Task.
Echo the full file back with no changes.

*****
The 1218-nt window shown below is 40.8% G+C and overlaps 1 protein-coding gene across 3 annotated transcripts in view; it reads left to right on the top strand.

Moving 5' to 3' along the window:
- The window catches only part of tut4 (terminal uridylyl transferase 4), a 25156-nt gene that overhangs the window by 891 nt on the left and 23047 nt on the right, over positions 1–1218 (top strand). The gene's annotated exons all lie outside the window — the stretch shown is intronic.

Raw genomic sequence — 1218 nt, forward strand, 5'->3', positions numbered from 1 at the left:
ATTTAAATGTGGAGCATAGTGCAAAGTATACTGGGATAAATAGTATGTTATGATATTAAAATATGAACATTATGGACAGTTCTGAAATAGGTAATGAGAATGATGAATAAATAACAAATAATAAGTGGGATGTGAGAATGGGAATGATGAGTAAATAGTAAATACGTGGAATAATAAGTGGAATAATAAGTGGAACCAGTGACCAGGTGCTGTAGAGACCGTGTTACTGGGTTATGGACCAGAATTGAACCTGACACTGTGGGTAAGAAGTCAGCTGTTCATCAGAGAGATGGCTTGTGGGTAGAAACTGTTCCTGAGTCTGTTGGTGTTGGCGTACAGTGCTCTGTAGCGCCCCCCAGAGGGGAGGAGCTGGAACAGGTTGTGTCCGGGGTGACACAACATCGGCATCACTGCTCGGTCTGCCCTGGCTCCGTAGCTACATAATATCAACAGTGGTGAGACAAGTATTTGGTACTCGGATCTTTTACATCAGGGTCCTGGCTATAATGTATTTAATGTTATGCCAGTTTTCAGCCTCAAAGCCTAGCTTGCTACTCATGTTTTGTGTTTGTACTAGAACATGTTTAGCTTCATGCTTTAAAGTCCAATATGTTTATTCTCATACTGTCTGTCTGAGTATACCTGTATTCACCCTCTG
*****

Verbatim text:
The 1218-nt window shown below is 40.8% G+C and overlaps 1 protein-coding gene across 3 annotated transcripts in view; it reads left to right on the top strand.

Moving 5' to 3' along the window:
- The window catches only part of tut4 (terminal uridylyl transferase 4), a 25156-nt gene that overhangs the window by 891 nt on the left and 23047 nt on the right, over positions 1–1218 (top strand). The gene's annotated exons all lie outside the window — the stretch shown is intronic.

Raw genomic sequence — 1218 nt, forward strand, 5'->3', positions numbered from 1 at the left:
ATTTAAATGTGGAGCATAGTGCAAAGTATACTGGGATAAATAGTATGTTATGATATTAAAATATGAACATTATGGACAGTTCTGAAATAGGTAATGAGAATGATGAATAAATAACAAATAATAAGTGGGATGTGAGAATGGGAATGATGAGTAAATAGTAAATACGTGGAATAATAAGTGGAATAATAAGTGGAACCAGTGACCAGGTGCTGTAGAGACCGTGTTACTGGGTTATGGACCAGAATTGAACCTGACACTGTGGGTAAGAAGTCAGCTGTTCATCAGAGAGATGGCTTGTGGGTAGAAACTGTTCCTGAGTCTGTTGGTGTTGGCGTACAGTGCTCTGTAGCGCCCCCCAGAGGGGAGGAGCTGGAACAGGTTGTGTCCGGGGTGACACAACATCGGCATCACTGCTCGGTCTGCCCTGGCTCCGTAGCTACATAATATCAACAGTGGTGAGACAAGTATTTGGTACTCGGATCTTTTACATCAGGGTCCTGGCTATAATGTATTTAATGTTATGCCAGTTTTCAGCCTCAAAGCCTAGCTTGCTACTCATGTTTTGTGTTTGTACTAGAACATGTTTAGCTTCATGCTTTAAAGTCCAATATGTTTATTCTCATACTGTCTGTCTGAGTATACCTGTATTCACCCTCTG